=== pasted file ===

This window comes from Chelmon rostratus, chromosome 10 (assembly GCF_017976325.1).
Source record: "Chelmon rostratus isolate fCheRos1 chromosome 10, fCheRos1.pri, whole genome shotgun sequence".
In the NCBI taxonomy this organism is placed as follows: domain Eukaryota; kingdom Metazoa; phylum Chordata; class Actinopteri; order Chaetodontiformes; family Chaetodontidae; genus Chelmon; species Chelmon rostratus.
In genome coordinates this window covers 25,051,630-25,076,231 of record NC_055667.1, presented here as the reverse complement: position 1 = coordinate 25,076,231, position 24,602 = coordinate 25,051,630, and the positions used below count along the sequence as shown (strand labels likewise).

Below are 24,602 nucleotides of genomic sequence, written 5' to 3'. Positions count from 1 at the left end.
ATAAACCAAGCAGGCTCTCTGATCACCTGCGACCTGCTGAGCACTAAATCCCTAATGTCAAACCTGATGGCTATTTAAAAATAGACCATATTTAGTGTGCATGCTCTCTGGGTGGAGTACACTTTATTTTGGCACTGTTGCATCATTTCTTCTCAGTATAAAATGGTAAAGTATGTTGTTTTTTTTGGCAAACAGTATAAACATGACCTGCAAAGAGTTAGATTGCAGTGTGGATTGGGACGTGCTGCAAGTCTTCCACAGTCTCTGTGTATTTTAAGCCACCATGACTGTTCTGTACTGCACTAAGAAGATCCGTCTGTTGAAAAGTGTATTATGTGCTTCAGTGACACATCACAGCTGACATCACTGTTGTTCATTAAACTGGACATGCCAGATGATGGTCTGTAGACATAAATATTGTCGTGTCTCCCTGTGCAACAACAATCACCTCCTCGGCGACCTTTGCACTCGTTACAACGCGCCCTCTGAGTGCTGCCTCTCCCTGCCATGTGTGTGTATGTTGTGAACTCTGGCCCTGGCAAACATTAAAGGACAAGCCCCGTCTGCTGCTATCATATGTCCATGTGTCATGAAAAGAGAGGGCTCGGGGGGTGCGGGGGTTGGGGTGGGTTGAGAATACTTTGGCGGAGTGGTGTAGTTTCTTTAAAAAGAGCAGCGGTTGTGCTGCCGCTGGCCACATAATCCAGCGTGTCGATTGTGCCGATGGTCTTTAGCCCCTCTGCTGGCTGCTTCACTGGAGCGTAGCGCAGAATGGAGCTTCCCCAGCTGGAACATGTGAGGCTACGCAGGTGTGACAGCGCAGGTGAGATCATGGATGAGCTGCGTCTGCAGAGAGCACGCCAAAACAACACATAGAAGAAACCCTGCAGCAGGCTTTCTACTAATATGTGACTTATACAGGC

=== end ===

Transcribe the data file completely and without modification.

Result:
This window comes from Chelmon rostratus, chromosome 10 (assembly GCF_017976325.1).
Source record: "Chelmon rostratus isolate fCheRos1 chromosome 10, fCheRos1.pri, whole genome shotgun sequence".
In the NCBI taxonomy this organism is placed as follows: domain Eukaryota; kingdom Metazoa; phylum Chordata; class Actinopteri; order Chaetodontiformes; family Chaetodontidae; genus Chelmon; species Chelmon rostratus.
In genome coordinates this window covers 25,051,630-25,076,231 of record NC_055667.1, presented here as the reverse complement: position 1 = coordinate 25,076,231, position 24,602 = coordinate 25,051,630, and the positions used below count along the sequence as shown (strand labels likewise).

Below are 24,602 nucleotides of genomic sequence, written 5' to 3'. Positions count from 1 at the left end.
ATAAACCAAGCAGGCTCTCTGATCACCTGCGACCTGCTGAGCACTAAATCCCTAATGTCAAACCTGATGGCTATTTAAAAATAGACCATATTTAGTGTGCATGCTCTCTGGGTGGAGTACACTTTATTTTGGCACTGTTGCATCATTTCTTCTCAGTATAAAATGGTAAAGTATGTTGTTTTTTTTGGCAAACAGTATAAACATGACCTGCAAAGAGTTAGATTGCAGTGTGGATTGGGACGTGCTGCAAGTCTTCCACAGTCTCTGTGTATTTTAAGCCACCATGACTGTTCTGTACTGCACTAAGAAGATCCGTCTGTTGAAAAGTGTATTATGTGCTTCAGTGACACATCACAGCTGACATCACTGTTGTTCATTAAACTGGACATGCCAGATGATGGTCTGTAGACATAAATATTGTCGTGTCTCCCTGTGCAACAACAATCACCTCCTCGGCGACCTTTGCACTCGTTACAACGCGCCCTCTGAGTGCTGCCTCTCCCTGCCATGTGTGTGTATGTTGTGAACTCTGGCCCTGGCAAACATTAAAGGACAAGCCCCGTCTGCTGCTATCATATGTCCATGTGTCATGAAAAGAGAGGGCTCGGGGGGTGCGGGGGTTGGGGTGGGTTGAGAATACTTTGGCGGAGTGGTGTAGTTTCTTTAAAAAGAGCAGCGGTTGTGCTGCCGCTGGCCACATAATCCAGCGTGTCGATTGTGCCGATGGTCTTTAGCCCCTCTGCTGGCTGCTTCACTGGAGCGTAGCGCAGAATGGAGCTTCCCCAGCTGGAACATGTGAGGCTACGCAGGTGTGACAGCGCAGGTGAGATCATGGATGAGCTGCGTCTGCAGAGAGCACGCCAAAACAACACATAGAAGAAACCCTGCAGCAGGCTTTCTACTAATATGTGACTTATACAGGC